Santa Cruz is home to the beautiful campus of the University of California Santa Cruz, situated in the meadows and redwood forests above the city. For those on a gluten-free diet considering living on campus, here are some links to information about their policy on food allergies.
This page has general information about special dietary needs. Note that they say, “While we work hard to avoid cross-contact, we are not an allergen-free facility. If you have allergy concerns or need assistance, please speak with a manager. They will support you in having a safe dining experience.” That page has a link to contact a dining hall manager to discuss special needs.
Most of the dining halls offer a number of gluten-free options at each meal. To get a feel for what you might find on the menu, their online menus have common allergens and special diets marked for each item; Select the dining hall you are interested in, and you can check different dates for about a week out. Note that they don’t offer a great variety. I didn’t see any gluten-free baked goods or breads, only one GF dessert (GF Rice Crispy bars; offered only one day), and no GF pizza or pasta (but they do have GF marinara sauce). For breakfast, expect eggs, some kind of meat, oatmeal, and, if you’re lucky, potatoes. For lunch and dinner, they usually offer a couple of different soups (same ones for both meals) or something such as a taco bar with some GF offerings. “Allergen-free chicken thighs”, rice, and vegetables seem to be staples for gluten-free lunch and dinner.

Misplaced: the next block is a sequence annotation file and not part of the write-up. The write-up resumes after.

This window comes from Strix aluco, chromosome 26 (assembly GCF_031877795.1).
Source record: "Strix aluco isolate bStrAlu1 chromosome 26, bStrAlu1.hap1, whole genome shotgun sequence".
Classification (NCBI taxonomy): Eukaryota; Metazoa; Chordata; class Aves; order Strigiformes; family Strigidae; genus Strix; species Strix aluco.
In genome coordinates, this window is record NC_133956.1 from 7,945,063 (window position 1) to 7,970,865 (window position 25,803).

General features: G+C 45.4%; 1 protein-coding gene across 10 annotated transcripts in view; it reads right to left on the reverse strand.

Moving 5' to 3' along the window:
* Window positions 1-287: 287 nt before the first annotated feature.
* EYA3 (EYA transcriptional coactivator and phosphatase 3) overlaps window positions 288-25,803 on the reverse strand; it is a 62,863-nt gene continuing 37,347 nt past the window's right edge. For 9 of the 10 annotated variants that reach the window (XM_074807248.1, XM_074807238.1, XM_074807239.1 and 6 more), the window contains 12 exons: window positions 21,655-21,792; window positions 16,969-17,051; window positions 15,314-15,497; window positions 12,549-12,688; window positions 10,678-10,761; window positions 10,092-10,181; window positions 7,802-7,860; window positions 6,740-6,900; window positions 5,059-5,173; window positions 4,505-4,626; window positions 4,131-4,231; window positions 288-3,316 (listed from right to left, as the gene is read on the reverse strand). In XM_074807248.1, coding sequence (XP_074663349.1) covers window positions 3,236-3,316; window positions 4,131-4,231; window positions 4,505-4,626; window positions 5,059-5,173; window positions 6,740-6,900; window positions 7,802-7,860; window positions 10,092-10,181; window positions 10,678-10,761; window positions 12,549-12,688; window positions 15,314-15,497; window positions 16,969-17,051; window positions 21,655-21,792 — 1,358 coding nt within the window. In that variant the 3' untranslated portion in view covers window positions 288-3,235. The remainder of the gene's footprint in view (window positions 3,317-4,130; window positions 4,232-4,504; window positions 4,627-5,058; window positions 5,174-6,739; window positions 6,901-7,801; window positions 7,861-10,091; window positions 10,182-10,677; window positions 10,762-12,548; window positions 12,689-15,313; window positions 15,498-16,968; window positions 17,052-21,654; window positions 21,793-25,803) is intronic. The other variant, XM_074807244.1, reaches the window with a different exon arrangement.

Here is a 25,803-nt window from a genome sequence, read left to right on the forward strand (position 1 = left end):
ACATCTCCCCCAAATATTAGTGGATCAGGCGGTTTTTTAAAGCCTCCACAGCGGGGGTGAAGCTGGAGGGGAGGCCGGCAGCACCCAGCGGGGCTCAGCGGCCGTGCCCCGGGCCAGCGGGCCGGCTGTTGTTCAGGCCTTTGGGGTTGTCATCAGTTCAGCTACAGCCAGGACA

The following is an account of the experience of a student at the University of California Santa Cruz in 2010. Some of this information may be out of date, but it gives you a flavor of one student’s experiences.
Two months before starting UC Santa Cruz my doctor said I was severely anemic. After blood tests, iron infusions and an endoscopy I was diagnosed with celiac disease. I had a 7-day meal plan, what would I eat?
Fortunately, the dining hall manager understands celiac, cross contamination and hidden wheat. He said every year more and more students request gluten free foods. Crown College is the only dining hall with a GF lunch and dinner entrée every day (except on weekends when it’s closed). Breakfast has a lot of naturally GF foods—eggs, meat, fruit, yogurt. Food is labeled gluten free (or vegan, dairy free, nut free, shellfish).
The variety and quality of the food is similar to other food in the dining hall. It’s not uncommon for non-celiac students to choose the GF entrée if it’s something they like. On weekends the open dining halls have gluten free breads. I just choose foods that are naturally gluten free.
We bought a mini-fridge and I try to stock my dorm room with things I can eat. Trader Joe’s rice noodle soup has been helpful. I’ve been told the Staff of Life has lots of gluten free dinners, but it’s not as easy to get there. Sometimes eating GF gets old.